Susan Scutti: It's Genetic! Obesity and the 'Carb Breakdown' Gene

Lecia Bushak: Why Hand Sanitizer May Actually Harm Your Health

Stacy Rapacon: Great Funds You Can Own for $500 or Less

Cameron Huddleston: 7 Ways to Save on Home Decor

The Kosher Gourmet by Steve Petusevsky Exploring ingredients as edible-stuffed containers (TWO RECIPES + TIPS & TECHINQUES)

Jewish World Review Dec. 1, 2008 / 4 Kislev 5769

Obama's pop culture drama

By Clarence Page

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Email this article | Washington and Wall Street are not the only power centers that are wondering what kind of change President-elect Barack Obama is going to bring. Hollywood moguls are sitting on the edge of their seats in suspense like a teen-aged boy at a sequel to "American Pie."

The entertainment industry is trying to figure out what impact Obama is going to have on popular culture, particularly the big-budget movies that moviegoers around the planet will want to see in a year or two.

"Discussions in our development meetings include the zeitgeist and how it's changed in that last two weeks," Kevin Feige, president of production at Marvel Studios, producers of "Iron Man," told Entertainment Weekly. "Things are being adjusted."

Good luck with that, guys. Presidents do leave big cultural footprints, usually in unpredictable ways. John F. Kennedy brought a glamorous "Camelot" era to stodgy Washington. Lyndon B. Johnson inspired youthful rebellion, mostly against Johnson.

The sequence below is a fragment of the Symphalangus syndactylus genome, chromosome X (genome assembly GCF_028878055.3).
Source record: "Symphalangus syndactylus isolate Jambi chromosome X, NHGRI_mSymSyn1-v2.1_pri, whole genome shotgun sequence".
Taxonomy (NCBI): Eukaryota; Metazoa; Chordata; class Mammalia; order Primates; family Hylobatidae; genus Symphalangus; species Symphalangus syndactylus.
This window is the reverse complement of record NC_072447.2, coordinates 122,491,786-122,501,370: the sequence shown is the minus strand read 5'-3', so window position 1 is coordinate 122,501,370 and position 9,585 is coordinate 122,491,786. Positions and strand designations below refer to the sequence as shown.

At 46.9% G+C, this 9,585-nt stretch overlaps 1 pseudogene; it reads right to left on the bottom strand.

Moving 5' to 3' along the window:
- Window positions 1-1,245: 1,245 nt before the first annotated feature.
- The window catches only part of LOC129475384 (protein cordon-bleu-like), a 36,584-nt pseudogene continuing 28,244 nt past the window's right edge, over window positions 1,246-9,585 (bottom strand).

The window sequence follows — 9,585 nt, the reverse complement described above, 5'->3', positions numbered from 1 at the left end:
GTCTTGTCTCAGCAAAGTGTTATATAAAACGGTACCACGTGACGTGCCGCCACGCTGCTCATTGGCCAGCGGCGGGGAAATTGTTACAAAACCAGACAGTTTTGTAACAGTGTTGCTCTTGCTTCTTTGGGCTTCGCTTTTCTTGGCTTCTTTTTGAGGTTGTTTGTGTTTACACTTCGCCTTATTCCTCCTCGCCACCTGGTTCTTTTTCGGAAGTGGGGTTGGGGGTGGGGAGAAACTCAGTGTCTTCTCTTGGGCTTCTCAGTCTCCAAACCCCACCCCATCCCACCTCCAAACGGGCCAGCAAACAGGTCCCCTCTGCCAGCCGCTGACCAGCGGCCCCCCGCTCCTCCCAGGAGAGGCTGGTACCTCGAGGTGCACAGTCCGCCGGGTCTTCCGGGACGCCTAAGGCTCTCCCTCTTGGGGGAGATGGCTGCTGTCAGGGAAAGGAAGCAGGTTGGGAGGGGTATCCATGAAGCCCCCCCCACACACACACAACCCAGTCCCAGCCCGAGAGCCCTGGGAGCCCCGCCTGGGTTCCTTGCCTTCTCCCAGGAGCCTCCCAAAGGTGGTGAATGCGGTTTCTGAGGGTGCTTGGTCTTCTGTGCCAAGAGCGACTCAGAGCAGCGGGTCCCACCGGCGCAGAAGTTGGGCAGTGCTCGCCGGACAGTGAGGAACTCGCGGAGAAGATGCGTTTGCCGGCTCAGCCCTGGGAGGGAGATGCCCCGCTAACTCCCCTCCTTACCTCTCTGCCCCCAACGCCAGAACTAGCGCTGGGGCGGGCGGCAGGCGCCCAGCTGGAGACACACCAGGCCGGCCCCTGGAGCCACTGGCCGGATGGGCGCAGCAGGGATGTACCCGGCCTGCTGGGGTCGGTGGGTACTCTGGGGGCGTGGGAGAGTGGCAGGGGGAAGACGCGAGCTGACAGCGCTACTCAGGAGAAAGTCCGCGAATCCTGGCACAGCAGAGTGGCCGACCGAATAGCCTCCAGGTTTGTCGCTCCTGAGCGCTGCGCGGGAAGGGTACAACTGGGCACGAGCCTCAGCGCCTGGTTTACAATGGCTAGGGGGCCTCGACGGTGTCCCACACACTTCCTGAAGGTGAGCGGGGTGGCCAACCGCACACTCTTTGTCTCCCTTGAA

The Depression-era story of "Bonnie and Clyde" surprised many in 1967 by capturing a more devoted youth audience than the hippie-theme movies did. So did the straight-laced but nihilistic "The Graduate."

Richard Nixon's era of Watergate and the "southern strategy" similarly is remembered for the moral relativism of "The Godfather" and the loveable bigot Archie Bunker of "All in the Family."

The Ronald Reagan '80s gave us the military hits "Top Gun" and "Rambo" and revived 1950s-style family comedy with "The Cosby Show." And, let us not forget Oliver Stone's 1987 "Wall Street," with its cynical-yet-timely catch phrase, "Greed is good."

What impact could Obama have? Your guess is as good as mine, but since I've got the column, here's my advice to the movie folks:

Don't try a movie about his life. At least, not yet. We've already seen it played out on TV and YouTube. Hollywood's fantasy factory is no match for the real-life thriller that "No Drama" Obama's quest already has given us.